Facebook Twitter

Chicago Public Schools watchdog to investigate Lightfoot campaign’s bid for student volunteers

A smiling woman in a suit stands a lectern.

Chicago Mayor Lori Lightfoot speaks during a press conference about emails her campaign sent educators to solicit student volunteers.

Mauricio Peña / Chalkbeat

One day after defending the practice, Mayor Lori Lightfoot said Thursday it was a “mistake” for her campaign to email educators at Chicago Public Schools and City Colleges of Chicago looking for student volunteers to help in her reelection bid. 

The school district’s inspector general has opened an investigation, and the city’s Board of Ethics will look into whether the outreach violated the city’s ethics policy. Meanwhile, the American Civil Liberties Union’s Illinois chapter called the emails “inappropriately coercive.”

The Jan. 10 email from a deputy campaign manager to Chicago Public Schools educators implied that students who volunteered for Lightfoot’s reelection effort would get school credit. After the outreach was first reported by WTTW, Lightfoot drew criticism from her challengers in next month’s election and from others. 

After initially saying Wednesday that the request for student volunteers was “common practice,” the Lightfoot campaign said it would alert staff that “a solid wall must exist between campaign and official activities.”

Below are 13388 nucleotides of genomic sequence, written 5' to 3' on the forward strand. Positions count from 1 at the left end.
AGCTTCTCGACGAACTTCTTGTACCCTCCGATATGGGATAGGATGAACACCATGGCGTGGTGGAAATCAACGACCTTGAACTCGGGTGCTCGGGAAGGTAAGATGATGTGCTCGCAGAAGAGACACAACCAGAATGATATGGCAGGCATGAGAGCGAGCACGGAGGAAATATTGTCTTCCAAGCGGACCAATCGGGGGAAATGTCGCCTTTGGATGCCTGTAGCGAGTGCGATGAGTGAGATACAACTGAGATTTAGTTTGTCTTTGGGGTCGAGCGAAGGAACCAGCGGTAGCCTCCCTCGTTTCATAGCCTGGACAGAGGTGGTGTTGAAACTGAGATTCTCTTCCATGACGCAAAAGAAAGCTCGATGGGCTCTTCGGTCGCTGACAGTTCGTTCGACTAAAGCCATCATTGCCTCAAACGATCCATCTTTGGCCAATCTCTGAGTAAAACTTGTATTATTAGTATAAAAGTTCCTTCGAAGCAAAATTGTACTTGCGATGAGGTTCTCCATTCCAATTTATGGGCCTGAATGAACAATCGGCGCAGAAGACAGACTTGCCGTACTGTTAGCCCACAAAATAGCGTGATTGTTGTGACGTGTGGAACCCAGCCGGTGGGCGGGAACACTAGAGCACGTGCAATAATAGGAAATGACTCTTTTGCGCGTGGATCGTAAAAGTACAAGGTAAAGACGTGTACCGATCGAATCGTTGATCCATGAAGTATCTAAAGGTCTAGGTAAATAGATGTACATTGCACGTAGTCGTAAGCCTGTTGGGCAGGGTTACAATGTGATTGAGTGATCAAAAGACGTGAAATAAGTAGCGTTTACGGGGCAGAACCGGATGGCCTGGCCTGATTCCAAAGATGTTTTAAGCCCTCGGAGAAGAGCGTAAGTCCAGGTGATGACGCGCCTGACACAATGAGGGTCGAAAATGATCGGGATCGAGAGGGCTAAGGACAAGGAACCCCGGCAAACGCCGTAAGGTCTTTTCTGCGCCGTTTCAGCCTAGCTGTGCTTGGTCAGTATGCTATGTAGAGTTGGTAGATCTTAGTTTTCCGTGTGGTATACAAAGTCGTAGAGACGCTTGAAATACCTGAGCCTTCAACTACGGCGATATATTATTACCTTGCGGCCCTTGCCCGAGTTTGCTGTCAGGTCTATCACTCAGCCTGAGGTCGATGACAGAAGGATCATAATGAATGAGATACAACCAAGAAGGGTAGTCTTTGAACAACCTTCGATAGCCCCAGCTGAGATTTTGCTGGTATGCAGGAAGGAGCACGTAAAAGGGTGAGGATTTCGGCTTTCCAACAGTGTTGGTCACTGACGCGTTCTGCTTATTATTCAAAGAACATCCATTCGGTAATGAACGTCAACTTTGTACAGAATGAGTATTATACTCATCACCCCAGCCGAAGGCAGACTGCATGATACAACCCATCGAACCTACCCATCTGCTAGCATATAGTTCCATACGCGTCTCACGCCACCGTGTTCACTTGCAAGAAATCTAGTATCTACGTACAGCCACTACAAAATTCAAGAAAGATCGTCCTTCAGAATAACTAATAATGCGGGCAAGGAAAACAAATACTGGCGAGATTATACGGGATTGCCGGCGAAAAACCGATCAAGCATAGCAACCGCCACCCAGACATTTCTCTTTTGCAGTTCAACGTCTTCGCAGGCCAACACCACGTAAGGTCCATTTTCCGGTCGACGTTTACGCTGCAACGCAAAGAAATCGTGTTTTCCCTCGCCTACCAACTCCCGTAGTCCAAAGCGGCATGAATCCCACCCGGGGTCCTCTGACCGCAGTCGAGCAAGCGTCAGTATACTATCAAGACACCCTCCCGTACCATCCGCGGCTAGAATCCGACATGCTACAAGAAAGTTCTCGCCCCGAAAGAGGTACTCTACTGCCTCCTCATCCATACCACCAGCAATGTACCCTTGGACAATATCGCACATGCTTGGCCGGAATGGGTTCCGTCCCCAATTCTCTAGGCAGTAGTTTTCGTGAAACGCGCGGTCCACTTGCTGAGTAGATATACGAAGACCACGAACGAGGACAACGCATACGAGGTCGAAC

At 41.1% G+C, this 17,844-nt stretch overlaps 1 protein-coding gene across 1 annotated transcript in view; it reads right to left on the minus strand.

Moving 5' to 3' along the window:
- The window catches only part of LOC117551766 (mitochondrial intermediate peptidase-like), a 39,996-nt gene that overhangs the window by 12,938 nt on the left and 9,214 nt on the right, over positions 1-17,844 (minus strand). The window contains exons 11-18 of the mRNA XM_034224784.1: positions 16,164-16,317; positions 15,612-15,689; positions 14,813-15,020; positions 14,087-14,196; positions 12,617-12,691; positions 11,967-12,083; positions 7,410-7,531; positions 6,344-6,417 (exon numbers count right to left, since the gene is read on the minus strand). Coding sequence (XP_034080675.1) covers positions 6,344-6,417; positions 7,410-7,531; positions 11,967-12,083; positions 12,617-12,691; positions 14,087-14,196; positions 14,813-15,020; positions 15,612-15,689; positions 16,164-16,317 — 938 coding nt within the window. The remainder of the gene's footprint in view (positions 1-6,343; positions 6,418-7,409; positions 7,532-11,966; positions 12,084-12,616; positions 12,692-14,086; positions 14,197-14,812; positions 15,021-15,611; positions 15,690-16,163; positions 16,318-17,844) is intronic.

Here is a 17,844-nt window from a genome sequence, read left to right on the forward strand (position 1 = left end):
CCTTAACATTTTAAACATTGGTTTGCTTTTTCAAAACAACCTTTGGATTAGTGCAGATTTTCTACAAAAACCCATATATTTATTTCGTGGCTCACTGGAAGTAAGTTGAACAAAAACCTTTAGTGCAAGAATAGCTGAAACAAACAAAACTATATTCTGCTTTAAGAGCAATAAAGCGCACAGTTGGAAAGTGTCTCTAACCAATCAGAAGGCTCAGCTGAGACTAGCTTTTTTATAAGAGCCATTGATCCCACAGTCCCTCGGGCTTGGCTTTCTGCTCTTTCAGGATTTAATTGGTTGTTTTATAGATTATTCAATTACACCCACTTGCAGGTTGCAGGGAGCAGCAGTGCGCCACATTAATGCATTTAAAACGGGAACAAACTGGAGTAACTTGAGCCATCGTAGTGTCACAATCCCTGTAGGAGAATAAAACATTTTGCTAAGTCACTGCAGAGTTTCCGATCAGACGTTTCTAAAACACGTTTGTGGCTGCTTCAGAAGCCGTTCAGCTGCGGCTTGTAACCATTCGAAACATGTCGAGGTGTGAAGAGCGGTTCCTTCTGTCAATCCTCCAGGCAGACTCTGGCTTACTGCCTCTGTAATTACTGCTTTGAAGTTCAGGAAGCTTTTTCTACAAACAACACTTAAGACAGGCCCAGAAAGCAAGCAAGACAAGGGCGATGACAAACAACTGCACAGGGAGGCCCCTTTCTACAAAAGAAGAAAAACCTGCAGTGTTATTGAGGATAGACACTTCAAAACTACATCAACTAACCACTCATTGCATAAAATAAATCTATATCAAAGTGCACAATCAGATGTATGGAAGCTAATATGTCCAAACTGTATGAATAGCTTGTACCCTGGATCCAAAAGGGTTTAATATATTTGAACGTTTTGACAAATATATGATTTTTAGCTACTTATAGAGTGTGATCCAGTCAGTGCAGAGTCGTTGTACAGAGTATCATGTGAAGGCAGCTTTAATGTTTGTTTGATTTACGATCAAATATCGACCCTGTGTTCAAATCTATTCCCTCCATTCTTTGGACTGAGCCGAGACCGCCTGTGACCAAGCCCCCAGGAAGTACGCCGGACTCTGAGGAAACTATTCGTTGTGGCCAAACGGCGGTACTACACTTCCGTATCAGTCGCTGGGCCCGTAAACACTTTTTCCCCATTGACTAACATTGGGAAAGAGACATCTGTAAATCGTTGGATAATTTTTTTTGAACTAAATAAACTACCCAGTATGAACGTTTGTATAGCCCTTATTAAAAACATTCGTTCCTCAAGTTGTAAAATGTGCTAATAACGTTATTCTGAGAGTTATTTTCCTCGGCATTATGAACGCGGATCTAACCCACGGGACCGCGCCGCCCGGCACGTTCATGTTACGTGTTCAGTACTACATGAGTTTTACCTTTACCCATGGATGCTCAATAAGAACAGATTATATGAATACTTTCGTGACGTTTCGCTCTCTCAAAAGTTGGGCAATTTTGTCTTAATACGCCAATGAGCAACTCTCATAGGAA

“There was zero, zero, zero coordination, coercion, or anything else between the campaign and CPS on this issue,” Lightfoot said at a press conference Thursday. 

Lightfoot, who was elected in 2019 promising transparency and a more accountable government, said a staffer made an “honest mistake” in sending the emails.

But City Colleges of Chicago said it raised the ethics concerns with the Lightfoot campaign  after receiving similar emails in August and consulting its ethics department. 

“Following the Department’s guidance, City Colleges notified the campaign of CCC’s ethics policy and purged the emails from CCC accounts,” according to City Colleges. 

City Colleges said it was not aware of any subsequent campaign emails, but was looking into the matter. 

During Thursday’s press conference, the mayor said she met with the staffer and explained the severity of the situation but declined to fire the staffer, calling the incident a teachable moment. 

“There was absolutely no nefarious intent on the part of the staff person,” Lightfoot said.

The mayor said she apologized to Chicago Public Schools CEO Pedro Martinez and Chicago Board of Education President Miguel Del Valle.

A copy of the Jan. 10 email to Chicago Public Schools employees was shared with Chalkbeat by the Chicago Teachers Union. 

It’s unclear how many emails to Chicago Public Schools teachers and City Colleges of Chicago were sent out, but Lightfoot said her campaign was taking an accounting and would cooperate with investigations. 

The district’s Office of the Inspector General said in a statement that it has opened an investigation into the emails “to determine which, if any, policies have been violated.” 

The district’s ethical guidelines for political activity state that political campaigns should not use the Chicago Public Schools’ email system to solicit donations or volunteers. 

Meanwhile, Steven Berlin, the executive director of the city’s Board of Ethics, said the matter will be on the agenda for the board’s next meeting on Jan. 23, which will be live-streamed via Zoom.

The city’s Office of Inspector General also said it’s tracking the issue, in consultation with the district.